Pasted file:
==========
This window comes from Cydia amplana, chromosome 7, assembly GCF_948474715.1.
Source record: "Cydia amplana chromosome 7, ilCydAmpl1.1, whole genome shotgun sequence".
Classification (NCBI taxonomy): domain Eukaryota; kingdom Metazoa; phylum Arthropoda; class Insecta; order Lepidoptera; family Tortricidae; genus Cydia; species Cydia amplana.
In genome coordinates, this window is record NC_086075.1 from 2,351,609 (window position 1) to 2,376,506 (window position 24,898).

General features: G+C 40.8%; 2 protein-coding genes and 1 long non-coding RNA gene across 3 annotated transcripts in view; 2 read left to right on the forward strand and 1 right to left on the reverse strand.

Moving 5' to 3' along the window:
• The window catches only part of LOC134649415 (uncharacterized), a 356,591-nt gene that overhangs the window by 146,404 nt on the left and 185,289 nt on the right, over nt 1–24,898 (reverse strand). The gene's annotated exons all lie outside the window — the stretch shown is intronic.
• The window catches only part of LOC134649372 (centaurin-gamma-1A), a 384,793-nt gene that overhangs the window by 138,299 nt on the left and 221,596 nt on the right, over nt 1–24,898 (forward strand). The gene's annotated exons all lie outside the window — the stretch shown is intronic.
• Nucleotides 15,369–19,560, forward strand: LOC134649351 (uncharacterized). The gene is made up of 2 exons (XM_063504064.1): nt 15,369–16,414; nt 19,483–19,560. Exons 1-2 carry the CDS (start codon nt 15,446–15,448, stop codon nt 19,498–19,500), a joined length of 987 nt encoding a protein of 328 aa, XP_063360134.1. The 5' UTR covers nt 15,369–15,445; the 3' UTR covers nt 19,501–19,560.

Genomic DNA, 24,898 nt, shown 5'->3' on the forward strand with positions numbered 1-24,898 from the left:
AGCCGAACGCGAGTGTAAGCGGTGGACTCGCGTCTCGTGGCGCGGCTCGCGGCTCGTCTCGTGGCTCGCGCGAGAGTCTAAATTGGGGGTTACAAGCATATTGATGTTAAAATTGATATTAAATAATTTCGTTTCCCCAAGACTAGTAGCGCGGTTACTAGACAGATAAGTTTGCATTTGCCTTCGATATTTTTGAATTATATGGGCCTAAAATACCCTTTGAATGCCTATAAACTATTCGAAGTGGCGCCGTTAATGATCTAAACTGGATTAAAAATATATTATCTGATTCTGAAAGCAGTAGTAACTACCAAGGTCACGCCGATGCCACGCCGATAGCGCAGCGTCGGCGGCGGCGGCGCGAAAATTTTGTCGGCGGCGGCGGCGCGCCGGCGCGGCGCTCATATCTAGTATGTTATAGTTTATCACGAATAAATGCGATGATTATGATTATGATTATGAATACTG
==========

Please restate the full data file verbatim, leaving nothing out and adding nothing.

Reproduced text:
This window comes from Cydia amplana, chromosome 7, assembly GCF_948474715.1.
Source record: "Cydia amplana chromosome 7, ilCydAmpl1.1, whole genome shotgun sequence".
Classification (NCBI taxonomy): domain Eukaryota; kingdom Metazoa; phylum Arthropoda; class Insecta; order Lepidoptera; family Tortricidae; genus Cydia; species Cydia amplana.
In genome coordinates, this window is record NC_086075.1 from 2,351,609 (window position 1) to 2,376,506 (window position 24,898).

General features: G+C 40.8%; 2 protein-coding genes and 1 long non-coding RNA gene across 3 annotated transcripts in view; 2 read left to right on the forward strand and 1 right to left on the reverse strand.

Moving 5' to 3' along the window:
• The window catches only part of LOC134649415 (uncharacterized), a 356,591-nt gene that overhangs the window by 146,404 nt on the left and 185,289 nt on the right, over nt 1–24,898 (reverse strand). The gene's annotated exons all lie outside the window — the stretch shown is intronic.
• The window catches only part of LOC134649372 (centaurin-gamma-1A), a 384,793-nt gene that overhangs the window by 138,299 nt on the left and 221,596 nt on the right, over nt 1–24,898 (forward strand). The gene's annotated exons all lie outside the window — the stretch shown is intronic.
• Nucleotides 15,369–19,560, forward strand: LOC134649351 (uncharacterized). The gene is made up of 2 exons (XM_063504064.1): nt 15,369–16,414; nt 19,483–19,560. Exons 1-2 carry the CDS (start codon nt 15,446–15,448, stop codon nt 19,498–19,500), a joined length of 987 nt encoding a protein of 328 aa, XP_063360134.1. The 5' UTR covers nt 15,369–15,445; the 3' UTR covers nt 19,501–19,560.

Genomic DNA, 24,898 nt, shown 5'->3' on the forward strand with positions numbered 1-24,898 from the left:
AGCCGAACGCGAGTGTAAGCGGTGGACTCGCGTCTCGTGGCGCGGCTCGCGGCTCGTCTCGTGGCTCGCGCGAGAGTCTAAATTGGGGGTTACAAGCATATTGATGTTAAAATTGATATTAAATAATTTCGTTTCCCCAAGACTAGTAGCGCGGTTACTAGACAGATAAGTTTGCATTTGCCTTCGATATTTTTGAATTATATGGGCCTAAAATACCCTTTGAATGCCTATAAACTATTCGAAGTGGCGCCGTTAATGATCTAAACTGGATTAAAAATATATTATCTGATTCTGAAAGCAGTAGTAACTACCAAGGTCACGCCGATGCCACGCCGATAGCGCAGCGTCGGCGGCGGCGGCGCGAAAATTTTGTCGGCGGCGGCGGCGCGCCGGCGCGGCGCTCATATCTAGTATGTTATAGTTTATCACGAATAAATGCGATGATTATGATTATGATTATGAATACTG